NETHERLANDS - Three of the largest Dutch pension funds have lost investment returns because their interest rate hedges performed negatively in 2007.
However, it was not all bad for PME: the fund smashed its 2.5% growth target when it increased its funding ratio from 128% last year to 133% this year.
PGGM, renamed Pensioenfonds Zorg en Welzijn, suffered losses through equities and alpha strategies, but still finished 2007 up €7.2bn (US$11bn) on the previous year.
The fund saw its total assets under management remain at the levels they reached at the end of Q2: €88.2bn.
However, the annual report said: "The higher long term interest rate (yield) in 2007 translated into a negative result on the liability hedge, which cost 2.2 percentage points in cover ratio."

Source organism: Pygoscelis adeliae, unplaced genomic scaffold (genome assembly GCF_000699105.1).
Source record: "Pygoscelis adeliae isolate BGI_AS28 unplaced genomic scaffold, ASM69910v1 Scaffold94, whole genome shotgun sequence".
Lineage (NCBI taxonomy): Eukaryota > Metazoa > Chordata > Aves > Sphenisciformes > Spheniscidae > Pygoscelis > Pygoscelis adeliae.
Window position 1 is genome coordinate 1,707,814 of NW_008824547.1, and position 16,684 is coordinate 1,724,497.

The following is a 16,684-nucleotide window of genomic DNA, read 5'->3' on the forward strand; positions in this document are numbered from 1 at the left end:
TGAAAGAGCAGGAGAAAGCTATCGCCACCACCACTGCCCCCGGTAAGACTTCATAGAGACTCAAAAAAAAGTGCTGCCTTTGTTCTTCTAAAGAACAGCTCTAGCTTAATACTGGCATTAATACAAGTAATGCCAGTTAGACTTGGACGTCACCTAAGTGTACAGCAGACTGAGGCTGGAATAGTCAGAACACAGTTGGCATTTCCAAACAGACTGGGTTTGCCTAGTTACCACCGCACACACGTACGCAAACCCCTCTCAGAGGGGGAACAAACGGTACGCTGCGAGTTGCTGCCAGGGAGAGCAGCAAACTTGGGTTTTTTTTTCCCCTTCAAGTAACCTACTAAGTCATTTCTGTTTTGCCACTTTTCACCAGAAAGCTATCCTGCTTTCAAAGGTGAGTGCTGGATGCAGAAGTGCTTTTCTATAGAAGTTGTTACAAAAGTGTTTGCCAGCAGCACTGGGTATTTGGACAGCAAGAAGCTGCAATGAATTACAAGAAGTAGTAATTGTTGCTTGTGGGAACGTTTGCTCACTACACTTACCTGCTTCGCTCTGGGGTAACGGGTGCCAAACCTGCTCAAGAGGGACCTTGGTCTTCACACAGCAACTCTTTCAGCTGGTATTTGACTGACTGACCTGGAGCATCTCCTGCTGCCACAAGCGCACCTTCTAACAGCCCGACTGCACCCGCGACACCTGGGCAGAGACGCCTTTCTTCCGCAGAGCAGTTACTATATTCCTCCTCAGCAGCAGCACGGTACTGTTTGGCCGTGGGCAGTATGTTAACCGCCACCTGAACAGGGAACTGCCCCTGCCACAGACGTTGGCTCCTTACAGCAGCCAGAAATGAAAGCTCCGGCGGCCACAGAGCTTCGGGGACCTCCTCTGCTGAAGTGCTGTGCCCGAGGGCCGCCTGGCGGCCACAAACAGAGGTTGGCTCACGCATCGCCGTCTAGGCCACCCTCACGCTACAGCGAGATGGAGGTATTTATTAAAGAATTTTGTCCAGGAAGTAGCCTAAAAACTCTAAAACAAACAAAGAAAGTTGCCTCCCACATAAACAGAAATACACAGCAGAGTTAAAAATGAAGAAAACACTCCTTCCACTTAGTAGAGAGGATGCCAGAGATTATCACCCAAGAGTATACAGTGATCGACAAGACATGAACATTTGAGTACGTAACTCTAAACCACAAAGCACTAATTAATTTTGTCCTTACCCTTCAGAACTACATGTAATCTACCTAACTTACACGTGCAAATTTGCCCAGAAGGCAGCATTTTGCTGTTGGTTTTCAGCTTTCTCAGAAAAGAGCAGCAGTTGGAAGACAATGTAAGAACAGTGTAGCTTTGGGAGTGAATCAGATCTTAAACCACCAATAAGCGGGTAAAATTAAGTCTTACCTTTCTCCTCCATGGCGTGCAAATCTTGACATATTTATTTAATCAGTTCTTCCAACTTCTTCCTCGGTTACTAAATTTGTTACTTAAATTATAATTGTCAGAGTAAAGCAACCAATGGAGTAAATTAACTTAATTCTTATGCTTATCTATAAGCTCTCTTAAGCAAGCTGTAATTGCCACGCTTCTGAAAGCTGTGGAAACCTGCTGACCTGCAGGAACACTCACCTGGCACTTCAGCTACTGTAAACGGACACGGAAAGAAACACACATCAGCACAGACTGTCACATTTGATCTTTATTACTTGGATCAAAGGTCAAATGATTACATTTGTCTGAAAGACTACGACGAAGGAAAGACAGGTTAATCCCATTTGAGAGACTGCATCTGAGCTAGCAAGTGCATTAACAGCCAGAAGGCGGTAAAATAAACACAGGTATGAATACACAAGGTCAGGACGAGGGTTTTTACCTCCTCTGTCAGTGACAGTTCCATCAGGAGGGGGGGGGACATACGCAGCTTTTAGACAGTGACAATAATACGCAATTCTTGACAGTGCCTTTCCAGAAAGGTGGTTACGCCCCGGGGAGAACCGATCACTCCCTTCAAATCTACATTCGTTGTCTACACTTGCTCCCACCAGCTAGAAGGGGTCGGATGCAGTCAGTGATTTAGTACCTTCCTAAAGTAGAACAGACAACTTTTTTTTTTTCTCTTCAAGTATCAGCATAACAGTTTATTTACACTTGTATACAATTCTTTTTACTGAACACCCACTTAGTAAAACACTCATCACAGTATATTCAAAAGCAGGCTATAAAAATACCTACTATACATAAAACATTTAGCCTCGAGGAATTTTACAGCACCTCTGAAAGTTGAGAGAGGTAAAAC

A spokesperson for another Dutch giant, ABP, said during the second half of 2007, the interest rate risk in the balance sheet had been partly hedged in the investment portfolio by extending the duration.
"Due to the rise in the interest rate, the effect of partly hedging the interest rate on return was negative for the year 2007," said the spokesperson.
Most respondents in this week's Pensions Buzz do not think businesses should be able suspend AE contributions if in financial distress.
Former BHS owner Dominic Chappell has lost the appeal against his section 72 conviction and sentence for failing to hand over information to The Pensions Regulator (TPR).
This week's top stories include Marsh and McLennan Companies agreeing to buy JLT, and the home secretary calling for AE to be scrapped in a no-deal Brexit scenario.
Lesley Titcomb says the watchdog wants closer interactions with pension funds to spot problems sooner and act before having to use its more stringent powers